The New Zealand Cancer Control Strategy Action Plan began in 2005–2010 aiming to reduce the cancer incidence, impact of cancer and inequalities regarding cancer . Starting from 2008, the Ministry of Health has led a national work programme for cancer care improvements . The Ministry of Health made recommendations on disparity and access to care in 2009 to facilitate primary care practitioners for a timely referral of cancer suspected patients for further management . These national efforts, however, have been less ambitious than those in Australia.
It is well known that ethnic and socioeconomic inequities exist in health care and outcomes. Indigenous people have poorer general health status than non-indigenous people in both countries. The difference is more marked in Australia; while indigenous people in New Zealand have a life expectancy nine years lower than the non-indigenous majority, the difference is more than nineteen years in Australia . In response, the Australian Government established the Primary Health Care Access Program (PHCAP) in 2001 and set out a national implementation to improve indigenous access and control over primary health care services [61,62].
Australia has undertaken clinical management and population-based cancer care assessment studies  to a greater extent than has New Zealand. These may act as triggers for improvement in cancer care, with a focus on inequity issues and on adherence to clinical guidelines. Robust assessments of cancer care and provisions of comprehensive information for improving health services are still relatively limited in New Zealand.
Both New Zealand and Australia have national agencies for the approval and the public-sector funding of drugs; budget limitations are stricter in New Zealand  and new drug approvals often slower. Documentation of differences over time is beyond the scope of this paper, but in 2015, 88 cancer drugs were funded in both countries, although not necessarily for the same indications, and 22 were funded in Australia but not in New Zealand. Of these, ten had evidence of a gain in overall survival above a ‘low’ boundary for clinically meaningful gain , and two were above the ‘high’ boundary. The New Zealand agency concludes that health gains from most of these extra drugs would be marginal, but oncologists and advocacy groups have challenged this . In relation to this, investment in health research and development, including clinical trials, is lower in New Zealand: government financed being 0.5% of gross domestic product and business financed 0.47%, compared to 0.77% and 1.36% respectively in Australia . The participation of cancer patients in trials seems likely to be lower in New Zealand.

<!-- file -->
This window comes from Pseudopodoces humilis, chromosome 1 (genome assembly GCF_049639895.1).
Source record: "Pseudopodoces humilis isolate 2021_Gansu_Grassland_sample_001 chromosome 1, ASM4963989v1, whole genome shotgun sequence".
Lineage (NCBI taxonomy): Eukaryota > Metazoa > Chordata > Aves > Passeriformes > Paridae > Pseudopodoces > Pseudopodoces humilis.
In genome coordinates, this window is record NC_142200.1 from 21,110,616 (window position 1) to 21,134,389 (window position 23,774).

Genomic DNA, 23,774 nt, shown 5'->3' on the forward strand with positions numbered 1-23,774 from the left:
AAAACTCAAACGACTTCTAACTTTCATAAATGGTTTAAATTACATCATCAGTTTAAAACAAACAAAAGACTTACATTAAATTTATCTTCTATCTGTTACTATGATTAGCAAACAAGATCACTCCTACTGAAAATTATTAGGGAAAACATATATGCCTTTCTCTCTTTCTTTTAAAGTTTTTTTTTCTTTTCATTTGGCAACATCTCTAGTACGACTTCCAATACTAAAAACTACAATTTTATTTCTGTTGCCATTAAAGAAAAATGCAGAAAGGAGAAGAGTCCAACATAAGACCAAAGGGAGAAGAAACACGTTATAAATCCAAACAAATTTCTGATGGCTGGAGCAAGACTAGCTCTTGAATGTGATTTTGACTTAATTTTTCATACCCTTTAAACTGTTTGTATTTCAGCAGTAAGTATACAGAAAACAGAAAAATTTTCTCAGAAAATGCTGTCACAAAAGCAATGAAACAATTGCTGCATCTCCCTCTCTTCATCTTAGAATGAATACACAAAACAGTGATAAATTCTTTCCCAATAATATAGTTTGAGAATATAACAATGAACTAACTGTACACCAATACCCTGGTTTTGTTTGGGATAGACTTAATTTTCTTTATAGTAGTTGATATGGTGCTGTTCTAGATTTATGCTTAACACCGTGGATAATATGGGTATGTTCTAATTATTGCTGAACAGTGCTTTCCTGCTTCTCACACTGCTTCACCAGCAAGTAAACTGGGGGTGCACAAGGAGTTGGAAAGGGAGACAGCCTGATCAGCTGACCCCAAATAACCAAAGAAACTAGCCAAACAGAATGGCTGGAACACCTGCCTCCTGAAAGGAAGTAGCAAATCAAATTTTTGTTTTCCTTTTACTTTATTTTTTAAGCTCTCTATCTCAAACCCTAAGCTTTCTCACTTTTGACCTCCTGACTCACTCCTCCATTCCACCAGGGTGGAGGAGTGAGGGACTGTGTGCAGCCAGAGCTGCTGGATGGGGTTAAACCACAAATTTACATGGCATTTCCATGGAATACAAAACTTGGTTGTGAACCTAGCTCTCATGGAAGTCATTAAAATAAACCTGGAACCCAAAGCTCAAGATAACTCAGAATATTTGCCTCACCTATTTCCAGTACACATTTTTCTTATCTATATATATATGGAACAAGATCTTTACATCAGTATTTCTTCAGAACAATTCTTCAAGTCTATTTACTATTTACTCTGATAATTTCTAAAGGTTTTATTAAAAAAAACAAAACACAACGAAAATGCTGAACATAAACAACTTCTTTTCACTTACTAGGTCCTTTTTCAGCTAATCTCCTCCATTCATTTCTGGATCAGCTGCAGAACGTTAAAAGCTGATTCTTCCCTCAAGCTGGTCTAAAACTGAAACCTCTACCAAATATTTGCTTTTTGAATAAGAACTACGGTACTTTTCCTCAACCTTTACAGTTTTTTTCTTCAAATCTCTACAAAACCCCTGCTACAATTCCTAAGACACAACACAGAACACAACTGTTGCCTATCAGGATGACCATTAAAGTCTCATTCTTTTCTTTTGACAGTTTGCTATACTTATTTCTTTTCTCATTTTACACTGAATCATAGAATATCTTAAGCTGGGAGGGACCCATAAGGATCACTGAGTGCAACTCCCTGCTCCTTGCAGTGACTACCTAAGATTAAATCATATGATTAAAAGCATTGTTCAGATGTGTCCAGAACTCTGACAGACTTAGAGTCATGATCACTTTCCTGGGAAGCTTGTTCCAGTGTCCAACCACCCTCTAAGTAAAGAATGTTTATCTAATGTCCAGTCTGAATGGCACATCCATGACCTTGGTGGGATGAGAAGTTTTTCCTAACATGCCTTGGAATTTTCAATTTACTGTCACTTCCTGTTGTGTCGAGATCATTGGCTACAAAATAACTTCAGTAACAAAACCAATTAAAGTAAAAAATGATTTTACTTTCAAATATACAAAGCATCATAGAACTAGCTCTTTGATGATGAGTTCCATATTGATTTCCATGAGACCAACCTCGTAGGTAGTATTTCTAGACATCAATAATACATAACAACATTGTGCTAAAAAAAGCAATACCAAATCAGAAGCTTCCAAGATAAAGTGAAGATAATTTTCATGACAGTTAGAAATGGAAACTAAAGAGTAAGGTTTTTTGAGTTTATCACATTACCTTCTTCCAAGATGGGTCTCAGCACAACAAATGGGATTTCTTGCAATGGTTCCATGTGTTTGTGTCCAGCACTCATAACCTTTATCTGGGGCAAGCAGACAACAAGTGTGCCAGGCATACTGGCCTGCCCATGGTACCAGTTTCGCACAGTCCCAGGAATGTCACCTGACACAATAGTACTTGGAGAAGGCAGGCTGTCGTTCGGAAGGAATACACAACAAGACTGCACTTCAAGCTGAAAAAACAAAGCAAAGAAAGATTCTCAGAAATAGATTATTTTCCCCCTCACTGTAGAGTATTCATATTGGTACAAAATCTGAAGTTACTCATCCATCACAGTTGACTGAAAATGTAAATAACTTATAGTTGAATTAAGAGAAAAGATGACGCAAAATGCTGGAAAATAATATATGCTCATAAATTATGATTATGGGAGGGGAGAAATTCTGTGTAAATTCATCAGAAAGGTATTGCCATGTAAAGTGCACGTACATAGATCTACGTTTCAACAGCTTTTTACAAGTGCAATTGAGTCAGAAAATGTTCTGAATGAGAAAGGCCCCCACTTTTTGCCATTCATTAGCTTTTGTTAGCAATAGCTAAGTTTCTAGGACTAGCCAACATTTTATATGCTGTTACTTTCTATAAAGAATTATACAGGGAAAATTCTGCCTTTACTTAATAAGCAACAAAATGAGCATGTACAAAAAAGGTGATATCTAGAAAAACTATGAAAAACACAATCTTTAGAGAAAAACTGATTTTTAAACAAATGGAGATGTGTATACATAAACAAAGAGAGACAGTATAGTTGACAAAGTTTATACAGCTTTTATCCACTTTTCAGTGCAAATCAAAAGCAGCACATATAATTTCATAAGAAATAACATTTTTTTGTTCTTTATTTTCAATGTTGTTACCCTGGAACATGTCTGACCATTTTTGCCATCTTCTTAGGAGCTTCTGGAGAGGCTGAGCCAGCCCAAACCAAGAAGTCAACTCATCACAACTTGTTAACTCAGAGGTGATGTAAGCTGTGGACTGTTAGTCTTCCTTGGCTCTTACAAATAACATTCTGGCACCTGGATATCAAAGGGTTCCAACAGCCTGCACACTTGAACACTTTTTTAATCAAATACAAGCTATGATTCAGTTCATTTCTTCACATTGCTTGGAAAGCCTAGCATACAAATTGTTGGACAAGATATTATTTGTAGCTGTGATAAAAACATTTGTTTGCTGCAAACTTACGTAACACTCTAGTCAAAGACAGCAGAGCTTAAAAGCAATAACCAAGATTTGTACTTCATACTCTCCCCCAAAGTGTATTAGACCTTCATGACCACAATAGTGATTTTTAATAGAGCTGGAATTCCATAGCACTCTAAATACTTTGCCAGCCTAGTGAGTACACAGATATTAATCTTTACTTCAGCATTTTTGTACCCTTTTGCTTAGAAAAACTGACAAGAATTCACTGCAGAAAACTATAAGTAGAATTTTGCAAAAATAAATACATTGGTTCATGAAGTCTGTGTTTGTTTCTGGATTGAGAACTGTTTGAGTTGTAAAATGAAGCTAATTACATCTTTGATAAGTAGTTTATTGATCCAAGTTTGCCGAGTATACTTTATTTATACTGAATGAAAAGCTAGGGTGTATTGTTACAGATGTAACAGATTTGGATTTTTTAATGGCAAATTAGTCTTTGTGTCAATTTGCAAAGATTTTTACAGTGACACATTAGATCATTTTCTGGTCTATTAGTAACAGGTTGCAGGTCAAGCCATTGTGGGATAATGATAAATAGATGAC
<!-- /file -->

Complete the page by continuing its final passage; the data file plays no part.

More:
In New Zealand, mortality inequalities among different ethnic and income groups became stable or narrowed in New Zealand from 1996–1999 to 2001–2004  but cancer is still an important contributor to ethnic and income inequalities in mortality [67,68]. A national cancer survival analysis concluded that between 1991 and 2004 there was evidence for ethnic and income differences in survival, with little change over time, from most cancers including lung, bowel and female breast. Income differences were also seen for prostate cancer . The New Zealand Government has been making efforts to improve cancer care and address inequities.
We hypothesised that if such cancer care efforts were effective in both countries, the gap in survival outcomes between the two countries would remain constant or become narrower over time. However, this study shows that the differences are increasing. This underscores the need for more efforts to improve cancer care and reduce disparities in New Zealand. As more avoidable deaths can be saved from small gains in survival for common cancers rather than large gains for uncommon cancers , it is important for cancer care services to give priority on common cancers such as lung, bowel, prostate, and female breast.
Lung cancer has been the leading cause of death among major cancers with very low survival rates. Australia showed modest but significant improvements in survival from lung cancer over time, whereas New Zealand had little improvement; the difference in progress between the countries was greater in women. This coincides with a greater difference in prevalence of tobacco smoking for women than men–the prevalences being higher in New Zealand than Australia . Additionally, substantial ethnic disparities exist in New Zealand, with Maori having a higher risk of having advanced disease and a lower chance of receiving curative treatment compared to non-Maori [18, 71–73]. In one large region in New Zealand, 36% of lung cancer patients first presented at an emergency department , and in stage 1 and 2 non-small cell lung cancer, fewer patients were treated with curative intent, and fewer within recommended time frames, than in Australia or other countries .